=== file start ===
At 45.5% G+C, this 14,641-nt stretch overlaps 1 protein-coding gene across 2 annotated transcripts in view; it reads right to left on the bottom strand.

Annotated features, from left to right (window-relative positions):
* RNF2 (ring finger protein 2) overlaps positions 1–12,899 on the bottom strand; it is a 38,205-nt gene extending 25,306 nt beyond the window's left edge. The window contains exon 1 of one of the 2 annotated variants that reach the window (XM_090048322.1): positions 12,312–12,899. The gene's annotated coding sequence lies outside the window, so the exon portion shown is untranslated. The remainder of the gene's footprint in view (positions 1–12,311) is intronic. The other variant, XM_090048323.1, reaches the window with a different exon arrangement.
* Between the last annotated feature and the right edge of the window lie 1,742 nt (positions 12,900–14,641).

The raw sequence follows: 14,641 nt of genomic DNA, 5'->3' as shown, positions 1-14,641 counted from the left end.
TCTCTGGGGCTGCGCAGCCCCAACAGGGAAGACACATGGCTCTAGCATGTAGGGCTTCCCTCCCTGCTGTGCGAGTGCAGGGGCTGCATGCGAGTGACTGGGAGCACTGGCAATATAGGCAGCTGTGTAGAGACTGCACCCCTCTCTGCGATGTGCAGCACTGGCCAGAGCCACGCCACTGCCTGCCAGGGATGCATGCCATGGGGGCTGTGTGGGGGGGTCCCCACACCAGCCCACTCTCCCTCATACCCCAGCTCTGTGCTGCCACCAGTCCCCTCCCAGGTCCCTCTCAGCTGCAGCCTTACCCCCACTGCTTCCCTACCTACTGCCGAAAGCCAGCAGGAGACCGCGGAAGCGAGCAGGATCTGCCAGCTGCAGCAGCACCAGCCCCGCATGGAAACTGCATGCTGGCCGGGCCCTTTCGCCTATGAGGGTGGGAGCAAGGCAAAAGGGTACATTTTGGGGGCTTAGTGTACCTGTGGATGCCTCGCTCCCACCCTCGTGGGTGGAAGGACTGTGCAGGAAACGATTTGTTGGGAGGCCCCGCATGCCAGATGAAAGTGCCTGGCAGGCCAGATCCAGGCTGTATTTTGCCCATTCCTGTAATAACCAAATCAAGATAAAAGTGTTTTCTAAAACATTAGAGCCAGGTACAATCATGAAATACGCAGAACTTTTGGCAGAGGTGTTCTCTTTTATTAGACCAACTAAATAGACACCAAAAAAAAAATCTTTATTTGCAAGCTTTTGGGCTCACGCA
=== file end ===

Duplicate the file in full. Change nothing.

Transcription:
At 45.5% G+C, this 14,641-nt stretch overlaps 1 protein-coding gene across 2 annotated transcripts in view; it reads right to left on the bottom strand.

Annotated features, from left to right (window-relative positions):
* RNF2 (ring finger protein 2) overlaps positions 1–12,899 on the bottom strand; it is a 38,205-nt gene extending 25,306 nt beyond the window's left edge. The window contains exon 1 of one of the 2 annotated variants that reach the window (XM_090048322.1): positions 12,312–12,899. The gene's annotated coding sequence lies outside the window, so the exon portion shown is untranslated. The remainder of the gene's footprint in view (positions 1–12,311) is intronic. The other variant, XM_090048323.1, reaches the window with a different exon arrangement.
* Between the last annotated feature and the right edge of the window lie 1,742 nt (positions 12,900–14,641).

The raw sequence follows: 14,641 nt of genomic DNA, 5'->3' as shown, positions 1-14,641 counted from the left end.
TCTCTGGGGCTGCGCAGCCCCAACAGGGAAGACACATGGCTCTAGCATGTAGGGCTTCCCTCCCTGCTGTGCGAGTGCAGGGGCTGCATGCGAGTGACTGGGAGCACTGGCAATATAGGCAGCTGTGTAGAGACTGCACCCCTCTCTGCGATGTGCAGCACTGGCCAGAGCCACGCCACTGCCTGCCAGGGATGCATGCCATGGGGGCTGTGTGGGGGGGTCCCCACACCAGCCCACTCTCCCTCATACCCCAGCTCTGTGCTGCCACCAGTCCCCTCCCAGGTCCCTCTCAGCTGCAGCCTTACCCCCACTGCTTCCCTACCTACTGCCGAAAGCCAGCAGGAGACCGCGGAAGCGAGCAGGATCTGCCAGCTGCAGCAGCACCAGCCCCGCATGGAAACTGCATGCTGGCCGGGCCCTTTCGCCTATGAGGGTGGGAGCAAGGCAAAAGGGTACATTTTGGGGGCTTAGTGTACCTGTGGATGCCTCGCTCCCACCCTCGTGGGTGGAAGGACTGTGCAGGAAACGATTTGTTGGGAGGCCCCGCATGCCAGATGAAAGTGCCTGGCAGGCCAGATCCAGGCTGTATTTTGCCCATTCCTGTAATAACCAAATCAAGATAAAAGTGTTTTCTAAAACATTAGAGCCAGGTACAATCATGAAATACGCAGAACTTTTGGCAGAGGTGTTCTCTTTTATTAGACCAACTAAATAGACACCAAAAAAAAAATCTTTATTTGCAAGCTTTTGGGCTCACGCA